Lady Gaga's portrait includes poker chips, Kermit the Frog parts, Hello Kitty stuff (from one of her photo shoots), pieces of sunglasses.

Messy or organized, packed with useless crap or can't-live-without-'em necessities, the personal junk drawer is undeniably a window to the soul. For example, a quick survey of (one of!) mine includes old club wristbands, bobby pins and hair ties, random business cards, leaky lip glosses, parking stubs, random Advil gel caps, crayons, and baby wipes. This might be all you need to know about me, to uh, know me.

Artist Jason Mecier has taken the concept of the junk drawer and turned it into a unique and fascinating form of portraiture. His work, which utilizes found items and personal belongings (often sent to him by the subjects themselves) to create mosaic-like three-dimentional collages is truly a visual feast, each creation offering new discoveries and subtextual delights upon lengthy scrutiny or repeat views. Fans of now closed World of Wonder Gallery in Hollywood are probably familiar with his work (his Warhol and RuPaul were favorites), but Mecier who lives in San Francisco, has never had his own solo exhibit in LA until now.

With the very green Gaga portrait above as a centerpiece, Mecier's St. Patty's Day opening tonight at Ghetto Gloss, is sure to be as festive and lively as any Irish Pub (I hear there'll be green libations too). Expect brand new works (Tori Spelling and the likes of Michael Jackson and Heather Ledger done in pills) and some of the fabulous subjects to be in attendance.

After the jump, enjoy more of Mecier's work, plus pics from his studio home (he's a collector of “stuff” for sure, but he's surprisingly neat and organized) and a lil Q&A about his creations.

How did you first come up with the idea to do celebrity “3D


I started about 15 years ago doing beans and noodle portraits 
of my favorite celebrities. then
 moved to yarn, candy, pills and finally about five years ago, EVERYTHING was up for
 consideration as art supplies.


Are all your creations made from the subjects own belongings?

I started pretending all the junk I was using belonged to the subject. Like I 
would just say to myself “these are Donald Trump's shoes,” “this was Prince's 
purple bong.” Then I thought, why not just ask the celebrities for their 
real stuff!

Kathy Griffin's portrait includes Velveeta wrappers and Clay Aiken CDs.

How do you get the materials from them/contact them?

Any way I can! I started just blindly sending out letters to 
agencies and people's personal websites like (Morgan Fairchild,Stepfanie Kramer, Joan Van Ark,Tura Satana, Susan Tyrrell). Sometimes it's a friend of a friend, 
like was the case with Parker Posey, Ricki Lake, and Margaret Cho.

RuPaul: Beauty products galore. Note the Nair!

Do you ask them to send stuff from their actual junk 
drawers or all personal items that represent them?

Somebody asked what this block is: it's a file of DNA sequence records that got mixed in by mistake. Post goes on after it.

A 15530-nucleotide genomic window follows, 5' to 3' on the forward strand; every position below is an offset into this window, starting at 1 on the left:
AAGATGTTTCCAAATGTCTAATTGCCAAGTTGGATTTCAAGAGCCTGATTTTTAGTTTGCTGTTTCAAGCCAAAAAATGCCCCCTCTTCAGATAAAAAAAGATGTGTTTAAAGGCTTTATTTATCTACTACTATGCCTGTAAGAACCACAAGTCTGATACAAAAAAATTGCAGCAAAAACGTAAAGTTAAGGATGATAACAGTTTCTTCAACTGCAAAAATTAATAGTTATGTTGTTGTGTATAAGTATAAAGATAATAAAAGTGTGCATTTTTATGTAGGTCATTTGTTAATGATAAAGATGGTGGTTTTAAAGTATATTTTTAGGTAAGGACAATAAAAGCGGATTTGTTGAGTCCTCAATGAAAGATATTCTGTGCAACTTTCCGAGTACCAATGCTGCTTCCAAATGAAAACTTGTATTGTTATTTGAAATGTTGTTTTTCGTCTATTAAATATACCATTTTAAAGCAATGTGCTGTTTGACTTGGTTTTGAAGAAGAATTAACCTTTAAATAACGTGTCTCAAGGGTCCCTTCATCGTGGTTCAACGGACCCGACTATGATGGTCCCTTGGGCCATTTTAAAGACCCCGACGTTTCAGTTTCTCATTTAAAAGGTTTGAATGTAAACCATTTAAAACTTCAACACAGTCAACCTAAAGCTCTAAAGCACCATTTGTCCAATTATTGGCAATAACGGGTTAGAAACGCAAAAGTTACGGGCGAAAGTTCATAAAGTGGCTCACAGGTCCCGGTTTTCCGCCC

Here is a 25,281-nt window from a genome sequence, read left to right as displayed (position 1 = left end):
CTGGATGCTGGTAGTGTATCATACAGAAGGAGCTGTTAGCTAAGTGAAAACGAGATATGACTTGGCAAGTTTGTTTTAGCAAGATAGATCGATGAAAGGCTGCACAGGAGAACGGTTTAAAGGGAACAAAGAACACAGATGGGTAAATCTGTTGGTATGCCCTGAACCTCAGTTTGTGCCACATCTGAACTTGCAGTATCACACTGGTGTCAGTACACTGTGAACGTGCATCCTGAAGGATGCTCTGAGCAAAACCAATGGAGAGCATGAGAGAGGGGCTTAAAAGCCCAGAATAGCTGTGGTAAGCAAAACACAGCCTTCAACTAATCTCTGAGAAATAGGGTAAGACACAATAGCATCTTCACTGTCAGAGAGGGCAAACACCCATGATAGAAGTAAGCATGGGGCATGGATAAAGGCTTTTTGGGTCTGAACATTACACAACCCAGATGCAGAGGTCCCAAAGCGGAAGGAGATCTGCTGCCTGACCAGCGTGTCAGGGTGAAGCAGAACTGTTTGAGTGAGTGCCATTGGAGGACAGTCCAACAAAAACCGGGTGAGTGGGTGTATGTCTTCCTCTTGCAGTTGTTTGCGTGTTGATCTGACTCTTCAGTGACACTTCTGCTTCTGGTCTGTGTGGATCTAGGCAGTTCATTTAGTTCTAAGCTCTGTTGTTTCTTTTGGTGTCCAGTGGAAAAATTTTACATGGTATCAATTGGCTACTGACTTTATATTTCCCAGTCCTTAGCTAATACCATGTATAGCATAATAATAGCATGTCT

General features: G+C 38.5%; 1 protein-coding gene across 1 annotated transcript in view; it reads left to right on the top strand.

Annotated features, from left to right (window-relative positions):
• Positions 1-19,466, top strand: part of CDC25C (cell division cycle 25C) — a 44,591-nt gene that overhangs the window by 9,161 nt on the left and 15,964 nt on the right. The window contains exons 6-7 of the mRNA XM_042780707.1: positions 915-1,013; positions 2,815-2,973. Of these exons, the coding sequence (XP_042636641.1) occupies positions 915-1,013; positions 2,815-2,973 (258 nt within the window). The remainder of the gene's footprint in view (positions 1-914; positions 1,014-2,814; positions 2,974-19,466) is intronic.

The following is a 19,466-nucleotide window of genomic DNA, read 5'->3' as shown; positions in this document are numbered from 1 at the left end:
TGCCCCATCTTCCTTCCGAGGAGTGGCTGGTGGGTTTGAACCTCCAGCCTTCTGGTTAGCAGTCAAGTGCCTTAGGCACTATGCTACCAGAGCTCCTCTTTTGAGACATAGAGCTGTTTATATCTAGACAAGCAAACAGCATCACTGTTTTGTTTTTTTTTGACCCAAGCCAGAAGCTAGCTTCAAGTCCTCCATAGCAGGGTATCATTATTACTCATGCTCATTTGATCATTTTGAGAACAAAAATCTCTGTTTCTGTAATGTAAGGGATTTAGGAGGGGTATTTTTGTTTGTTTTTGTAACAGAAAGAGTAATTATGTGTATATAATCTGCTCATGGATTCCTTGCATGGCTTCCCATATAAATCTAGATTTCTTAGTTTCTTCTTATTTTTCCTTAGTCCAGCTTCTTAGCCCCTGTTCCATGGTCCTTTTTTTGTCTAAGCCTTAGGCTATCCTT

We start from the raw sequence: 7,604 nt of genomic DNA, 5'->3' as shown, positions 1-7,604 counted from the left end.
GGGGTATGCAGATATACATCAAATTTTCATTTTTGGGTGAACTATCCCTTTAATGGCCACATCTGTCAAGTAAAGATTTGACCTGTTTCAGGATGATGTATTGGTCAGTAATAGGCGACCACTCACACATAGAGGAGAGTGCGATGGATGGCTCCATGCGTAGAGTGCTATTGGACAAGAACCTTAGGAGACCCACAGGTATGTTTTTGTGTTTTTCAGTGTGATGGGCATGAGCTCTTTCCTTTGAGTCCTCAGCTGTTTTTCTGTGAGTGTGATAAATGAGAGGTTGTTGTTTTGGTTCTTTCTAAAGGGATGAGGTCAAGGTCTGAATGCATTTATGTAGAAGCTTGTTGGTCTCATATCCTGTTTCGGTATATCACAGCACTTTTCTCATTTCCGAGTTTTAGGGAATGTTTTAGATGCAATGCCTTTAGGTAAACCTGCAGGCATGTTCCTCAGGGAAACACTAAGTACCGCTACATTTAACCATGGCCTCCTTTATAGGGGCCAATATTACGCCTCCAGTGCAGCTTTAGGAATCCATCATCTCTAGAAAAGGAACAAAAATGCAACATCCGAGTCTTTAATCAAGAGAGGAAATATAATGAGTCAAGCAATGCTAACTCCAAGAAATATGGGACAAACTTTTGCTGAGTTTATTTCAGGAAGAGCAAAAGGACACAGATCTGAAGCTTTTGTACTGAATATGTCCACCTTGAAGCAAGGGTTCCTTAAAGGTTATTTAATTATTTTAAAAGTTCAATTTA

I usally say something like “anything you'd like to donate 
to your portrait, things like broken or unwanted jewelry, shoes, sunglasses, 
toiletries, kitchen utensils, your merchandise, office supplies, trash etc.

Phyllis Diller was the first. I saw she was a painter and 
there was an address online so I just asked her and about 2 weeks later she 
sent me a box with old jewelry, eyeglasses, anti-itch creams and antique
stopwatches. She still sends me a box every few months, I think I have about 17 
boxes of her stuff now.

What is your creating process? Other materials? Paint?


I don't use any paint. Only objects and glue on a wood panel. I start by looking through hundreds of pictures 
and collage together my choice for the best face/hair/oufit/background. Many times my favorite picture of someone 
isn't what will make the best portrait. Another big aspect is sorting through junk 
and picking out all the things thay would fit with each story. After 
carefully inspecting what the 
celebrity sent me, I'll decide on a
 color story and theme and add things from my own collections to fill it out. Then it's a very labor intensive 
process of figuring out where 
everything goes. It's like creating my own 3-D layered puzzle. That's the hard
 part, but also where the magic happens.

Mecier in his studio (he's also a Charlies Angels collector).

Is there a meaning behind the work or is it pure visual eye candy?

I don't know what the statement is.


I know you can read a lot into it about celebrity culture, hero worship, waste, egos, folk art
 and pop art, but I'll leave that 
for the viewer to decide.


I'm a fan so its definitely an homage.

 I try to capture the essence of the perceived image.





What pieces are you most excited about in this new show? 


The Lady Gaga and Tori Spelling ones. The pill ones of 
Michael Jackson, Courtney Love, Kelly Osbourne, and Heath Ledger because they are last ones completed and they are current celebrities.

Mecier's very well organized “junk.”

What are some of the weirdest/most unexpected things celebs have sent you?


include Heidi Fleiss' moldy slippers, Phyllis Diller's prescription anti-itch
creams, Parker Posey's night guard, Barbi Bentons retainer from high school, 
Jane Wiedlin's leaking black Clarol hair dye applicator, Kathy Najimy's 
Dexatrim, Ricki Lakes compact travel tampon, Florence Hendersons “key to the city”
 and silver pumps. I also have Heather Matarazzo's cigarette butt (Dawn Wiener from
 Welcome to the Dollhouse), two of Tori Spellings vibrators, a letter Paris Hilton
 sent me from prison, and a bag of Pam Anderson's dirty laundry.


“Celebrity Junk Drawer -The Art of Jason Mecier” at Ghetto Gloss, 6109 Melrose Ave. LA CA 90038; Wed., March 17, 2010 (8pm-Midnight) running for one week only.

More info on opening here, and Mecier here.

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